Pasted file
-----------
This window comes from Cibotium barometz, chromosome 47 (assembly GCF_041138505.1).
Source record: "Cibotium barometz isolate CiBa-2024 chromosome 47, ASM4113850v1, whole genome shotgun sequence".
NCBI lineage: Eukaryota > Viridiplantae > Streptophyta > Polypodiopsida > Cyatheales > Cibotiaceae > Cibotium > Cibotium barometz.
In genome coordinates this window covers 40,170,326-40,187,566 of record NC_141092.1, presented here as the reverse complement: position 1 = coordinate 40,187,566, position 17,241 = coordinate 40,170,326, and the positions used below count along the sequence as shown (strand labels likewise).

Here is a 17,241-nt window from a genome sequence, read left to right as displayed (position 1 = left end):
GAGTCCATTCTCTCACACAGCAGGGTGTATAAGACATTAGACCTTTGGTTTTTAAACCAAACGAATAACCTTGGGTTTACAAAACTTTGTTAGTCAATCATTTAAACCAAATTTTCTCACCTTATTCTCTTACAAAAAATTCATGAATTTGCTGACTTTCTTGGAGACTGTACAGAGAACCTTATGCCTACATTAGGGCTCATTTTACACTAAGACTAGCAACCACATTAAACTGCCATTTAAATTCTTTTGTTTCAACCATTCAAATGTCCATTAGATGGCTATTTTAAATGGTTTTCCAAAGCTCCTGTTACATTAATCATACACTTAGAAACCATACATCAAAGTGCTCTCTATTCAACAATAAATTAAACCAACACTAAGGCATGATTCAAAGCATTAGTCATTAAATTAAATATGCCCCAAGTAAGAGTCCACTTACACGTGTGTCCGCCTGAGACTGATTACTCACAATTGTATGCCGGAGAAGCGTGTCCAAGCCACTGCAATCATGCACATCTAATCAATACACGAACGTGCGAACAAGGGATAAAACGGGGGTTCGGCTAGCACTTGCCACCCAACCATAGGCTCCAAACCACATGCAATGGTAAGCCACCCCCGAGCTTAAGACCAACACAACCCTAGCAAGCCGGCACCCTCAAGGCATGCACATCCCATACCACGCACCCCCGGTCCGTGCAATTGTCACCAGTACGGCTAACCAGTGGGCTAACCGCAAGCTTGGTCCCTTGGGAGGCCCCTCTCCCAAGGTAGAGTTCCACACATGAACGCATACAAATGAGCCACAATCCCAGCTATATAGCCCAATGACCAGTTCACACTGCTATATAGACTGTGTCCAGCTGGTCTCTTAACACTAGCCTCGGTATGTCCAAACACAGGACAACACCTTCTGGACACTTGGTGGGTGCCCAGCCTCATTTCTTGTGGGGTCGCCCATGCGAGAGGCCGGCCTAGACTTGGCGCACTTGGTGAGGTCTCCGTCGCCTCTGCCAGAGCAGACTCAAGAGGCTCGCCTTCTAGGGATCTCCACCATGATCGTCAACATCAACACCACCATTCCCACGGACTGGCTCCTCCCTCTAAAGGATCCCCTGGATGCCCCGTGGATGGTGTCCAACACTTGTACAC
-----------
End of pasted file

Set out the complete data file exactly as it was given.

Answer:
This window comes from Cibotium barometz, chromosome 47 (assembly GCF_041138505.1).
Source record: "Cibotium barometz isolate CiBa-2024 chromosome 47, ASM4113850v1, whole genome shotgun sequence".
NCBI lineage: Eukaryota > Viridiplantae > Streptophyta > Polypodiopsida > Cyatheales > Cibotiaceae > Cibotium > Cibotium barometz.
In genome coordinates this window covers 40,170,326-40,187,566 of record NC_141092.1, presented here as the reverse complement: position 1 = coordinate 40,187,566, position 17,241 = coordinate 40,170,326, and the positions used below count along the sequence as shown (strand labels likewise).

Here is a 17,241-nt window from a genome sequence, read left to right as displayed (position 1 = left end):
GAGTCCATTCTCTCACACAGCAGGGTGTATAAGACATTAGACCTTTGGTTTTTAAACCAAACGAATAACCTTGGGTTTACAAAACTTTGTTAGTCAATCATTTAAACCAAATTTTCTCACCTTATTCTCTTACAAAAAATTCATGAATTTGCTGACTTTCTTGGAGACTGTACAGAGAACCTTATGCCTACATTAGGGCTCATTTTACACTAAGACTAGCAACCACATTAAACTGCCATTTAAATTCTTTTGTTTCAACCATTCAAATGTCCATTAGATGGCTATTTTAAATGGTTTTCCAAAGCTCCTGTTACATTAATCATACACTTAGAAACCATACATCAAAGTGCTCTCTATTCAACAATAAATTAAACCAACACTAAGGCATGATTCAAAGCATTAGTCATTAAATTAAATATGCCCCAAGTAAGAGTCCACTTACACGTGTGTCCGCCTGAGACTGATTACTCACAATTGTATGCCGGAGAAGCGTGTCCAAGCCACTGCAATCATGCACATCTAATCAATACACGAACGTGCGAACAAGGGATAAAACGGGGGTTCGGCTAGCACTTGCCACCCAACCATAGGCTCCAAACCACATGCAATGGTAAGCCACCCCCGAGCTTAAGACCAACACAACCCTAGCAAGCCGGCACCCTCAAGGCATGCACATCCCATACCACGCACCCCCGGTCCGTGCAATTGTCACCAGTACGGCTAACCAGTGGGCTAACCGCAAGCTTGGTCCCTTGGGAGGCCCCTCTCCCAAGGTAGAGTTCCACACATGAACGCATACAAATGAGCCACAATCCCAGCTATATAGCCCAATGACCAGTTCACACTGCTATATAGACTGTGTCCAGCTGGTCTCTTAACACTAGCCTCGGTATGTCCAAACACAGGACAACACCTTCTGGACACTTGGTGGGTGCCCAGCCTCATTTCTTGTGGGGTCGCCCATGCGAGAGGCCGGCCTAGACTTGGCGCACTTGGTGAGGTCTCCGTCGCCTCTGCCAGAGCAGACTCAAGAGGCTCGCCTTCTAGGGATCTCCACCATGATCGTCAACATCAACACCACCATTCCCACGGACTGGCTCCTCCCTCTAAAGGATCCCCTGGATGCCCCGTGGATGGTGTCCAACACTTGTACAC